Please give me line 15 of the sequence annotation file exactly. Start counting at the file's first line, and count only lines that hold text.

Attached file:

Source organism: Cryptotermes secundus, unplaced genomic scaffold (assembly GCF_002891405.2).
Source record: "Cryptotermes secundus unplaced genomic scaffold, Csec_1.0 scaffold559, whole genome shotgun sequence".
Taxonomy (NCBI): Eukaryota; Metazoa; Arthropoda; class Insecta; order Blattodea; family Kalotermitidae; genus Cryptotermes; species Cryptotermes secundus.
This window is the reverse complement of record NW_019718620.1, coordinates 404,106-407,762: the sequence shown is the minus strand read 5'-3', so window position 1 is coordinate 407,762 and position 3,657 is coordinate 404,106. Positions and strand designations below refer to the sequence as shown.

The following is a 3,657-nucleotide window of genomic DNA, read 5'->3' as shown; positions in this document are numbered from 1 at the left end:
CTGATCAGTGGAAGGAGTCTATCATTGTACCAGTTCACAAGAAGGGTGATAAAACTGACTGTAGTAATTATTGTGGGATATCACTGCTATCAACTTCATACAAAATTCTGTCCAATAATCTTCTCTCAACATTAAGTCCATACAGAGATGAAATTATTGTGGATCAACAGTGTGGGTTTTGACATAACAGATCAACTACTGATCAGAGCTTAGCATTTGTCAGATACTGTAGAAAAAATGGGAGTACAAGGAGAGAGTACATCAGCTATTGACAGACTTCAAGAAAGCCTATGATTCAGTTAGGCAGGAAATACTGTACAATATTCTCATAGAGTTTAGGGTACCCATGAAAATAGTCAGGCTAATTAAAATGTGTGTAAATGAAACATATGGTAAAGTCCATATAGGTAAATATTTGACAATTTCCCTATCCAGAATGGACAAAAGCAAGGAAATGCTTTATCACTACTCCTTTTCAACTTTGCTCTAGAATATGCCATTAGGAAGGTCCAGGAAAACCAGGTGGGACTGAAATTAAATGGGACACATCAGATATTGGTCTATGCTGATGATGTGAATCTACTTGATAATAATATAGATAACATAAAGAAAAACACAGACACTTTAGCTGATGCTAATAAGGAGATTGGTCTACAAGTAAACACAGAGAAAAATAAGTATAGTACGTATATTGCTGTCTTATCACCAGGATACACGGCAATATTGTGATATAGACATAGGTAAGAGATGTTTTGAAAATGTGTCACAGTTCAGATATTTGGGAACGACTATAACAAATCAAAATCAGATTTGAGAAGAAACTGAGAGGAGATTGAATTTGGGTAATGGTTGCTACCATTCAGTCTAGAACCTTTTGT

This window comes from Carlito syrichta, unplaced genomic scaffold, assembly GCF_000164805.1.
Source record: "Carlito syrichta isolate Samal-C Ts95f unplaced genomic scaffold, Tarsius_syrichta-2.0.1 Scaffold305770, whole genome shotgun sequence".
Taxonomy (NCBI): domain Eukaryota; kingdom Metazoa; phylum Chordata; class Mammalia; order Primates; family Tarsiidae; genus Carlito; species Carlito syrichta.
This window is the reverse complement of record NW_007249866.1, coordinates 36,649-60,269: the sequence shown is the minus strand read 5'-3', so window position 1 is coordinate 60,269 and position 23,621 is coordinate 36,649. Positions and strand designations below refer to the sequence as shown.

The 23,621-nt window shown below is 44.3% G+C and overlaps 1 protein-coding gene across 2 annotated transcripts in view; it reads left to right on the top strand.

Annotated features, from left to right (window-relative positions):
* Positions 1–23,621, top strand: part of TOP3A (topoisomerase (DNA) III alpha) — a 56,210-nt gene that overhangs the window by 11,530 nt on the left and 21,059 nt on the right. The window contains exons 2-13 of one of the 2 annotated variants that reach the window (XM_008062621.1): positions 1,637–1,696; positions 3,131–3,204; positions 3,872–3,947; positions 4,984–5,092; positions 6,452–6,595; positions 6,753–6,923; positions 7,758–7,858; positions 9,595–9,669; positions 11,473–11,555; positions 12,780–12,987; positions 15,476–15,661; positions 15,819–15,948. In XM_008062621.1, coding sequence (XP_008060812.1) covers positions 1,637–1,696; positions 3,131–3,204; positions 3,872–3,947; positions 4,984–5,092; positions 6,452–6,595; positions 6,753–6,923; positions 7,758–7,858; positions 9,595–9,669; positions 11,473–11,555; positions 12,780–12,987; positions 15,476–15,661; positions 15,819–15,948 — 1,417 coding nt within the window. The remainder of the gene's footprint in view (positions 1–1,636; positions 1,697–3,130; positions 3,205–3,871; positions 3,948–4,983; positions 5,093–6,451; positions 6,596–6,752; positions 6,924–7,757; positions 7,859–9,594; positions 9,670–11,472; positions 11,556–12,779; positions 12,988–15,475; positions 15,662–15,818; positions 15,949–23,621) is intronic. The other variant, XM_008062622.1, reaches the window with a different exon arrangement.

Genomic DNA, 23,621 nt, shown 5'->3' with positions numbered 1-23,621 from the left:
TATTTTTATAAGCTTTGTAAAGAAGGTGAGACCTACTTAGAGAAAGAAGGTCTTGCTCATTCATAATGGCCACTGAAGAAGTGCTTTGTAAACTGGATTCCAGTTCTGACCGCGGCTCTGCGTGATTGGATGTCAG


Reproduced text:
TATTTTTATAAGCTTTGTAAAGAAGGTGAGACCTACTTAGAGAAAGAAGGTCTTGCTCATTCATAATGGCCACTGAAGAAGTGCTTTGTAAACTGGATTCCAGTTCTGACCGCGGCTCTGCGTGATTGGATGTCAG